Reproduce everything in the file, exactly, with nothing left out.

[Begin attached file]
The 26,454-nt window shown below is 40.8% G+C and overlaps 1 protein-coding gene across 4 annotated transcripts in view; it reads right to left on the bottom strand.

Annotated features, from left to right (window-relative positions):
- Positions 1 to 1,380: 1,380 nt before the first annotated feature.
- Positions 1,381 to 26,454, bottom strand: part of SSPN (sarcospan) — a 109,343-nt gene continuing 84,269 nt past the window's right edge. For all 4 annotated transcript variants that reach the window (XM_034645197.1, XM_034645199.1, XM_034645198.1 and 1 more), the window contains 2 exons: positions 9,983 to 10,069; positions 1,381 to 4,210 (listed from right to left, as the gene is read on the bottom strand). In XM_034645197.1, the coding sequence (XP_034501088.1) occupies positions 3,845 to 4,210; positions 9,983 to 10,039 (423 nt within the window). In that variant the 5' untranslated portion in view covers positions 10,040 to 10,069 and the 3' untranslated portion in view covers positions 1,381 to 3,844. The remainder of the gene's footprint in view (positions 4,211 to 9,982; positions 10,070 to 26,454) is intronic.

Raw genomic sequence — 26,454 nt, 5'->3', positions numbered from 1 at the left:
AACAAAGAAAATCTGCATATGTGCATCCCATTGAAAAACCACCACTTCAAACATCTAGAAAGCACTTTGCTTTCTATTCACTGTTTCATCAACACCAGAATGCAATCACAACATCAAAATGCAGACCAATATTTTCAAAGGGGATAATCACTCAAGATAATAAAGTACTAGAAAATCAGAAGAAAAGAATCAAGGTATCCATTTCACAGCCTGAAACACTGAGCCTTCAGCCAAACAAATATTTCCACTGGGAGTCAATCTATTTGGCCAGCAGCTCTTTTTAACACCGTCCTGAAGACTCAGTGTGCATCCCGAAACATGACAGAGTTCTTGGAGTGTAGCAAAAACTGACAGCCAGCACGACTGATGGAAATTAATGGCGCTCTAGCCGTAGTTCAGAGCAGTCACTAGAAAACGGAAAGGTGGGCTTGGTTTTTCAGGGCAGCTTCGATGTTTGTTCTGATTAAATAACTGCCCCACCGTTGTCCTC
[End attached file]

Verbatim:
The 26,454-nt window shown below is 40.8% G+C and overlaps 1 protein-coding gene across 4 annotated transcripts in view; it reads right to left on the bottom strand.

Annotated features, from left to right (window-relative positions):
- Positions 1 to 1,380: 1,380 nt before the first annotated feature.
- Positions 1,381 to 26,454, bottom strand: part of SSPN (sarcospan) — a 109,343-nt gene continuing 84,269 nt past the window's right edge. For all 4 annotated transcript variants that reach the window (XM_034645197.1, XM_034645199.1, XM_034645198.1 and 1 more), the window contains 2 exons: positions 9,983 to 10,069; positions 1,381 to 4,210 (listed from right to left, as the gene is read on the bottom strand). In XM_034645197.1, the coding sequence (XP_034501088.1) occupies positions 3,845 to 4,210; positions 9,983 to 10,039 (423 nt within the window). In that variant the 5' untranslated portion in view covers positions 10,040 to 10,069 and the 3' untranslated portion in view covers positions 1,381 to 3,844. The remainder of the gene's footprint in view (positions 4,211 to 9,982; positions 10,070 to 26,454) is intronic.

Raw genomic sequence — 26,454 nt, 5'->3', positions numbered from 1 at the left:
AACAAAGAAAATCTGCATATGTGCATCCCATTGAAAAACCACCACTTCAAACATCTAGAAAGCACTTTGCTTTCTATTCACTGTTTCATCAACACCAGAATGCAATCACAACATCAAAATGCAGACCAATATTTTCAAAGGGGATAATCACTCAAGATAATAAAGTACTAGAAAATCAGAAGAAAAGAATCAAGGTATCCATTTCACAGCCTGAAACACTGAGCCTTCAGCCAAACAAATATTTCCACTGGGAGTCAATCTATTTGGCCAGCAGCTCTTTTTAACACCGTCCTGAAGACTCAGTGTGCATCCCGAAACATGACAGAGTTCTTGGAGTGTAGCAAAAACTGACAGCCAGCACGACTGATGGAAATTAATGGCGCTCTAGCCGTAGTTCAGAGCAGTCACTAGAAAACGGAAAGGTGGGCTTGGTTTTTCAGGGCAGCTTCGATGTTTGTTCTGATTAAATAACTGCCCCACCGTTGTCCTC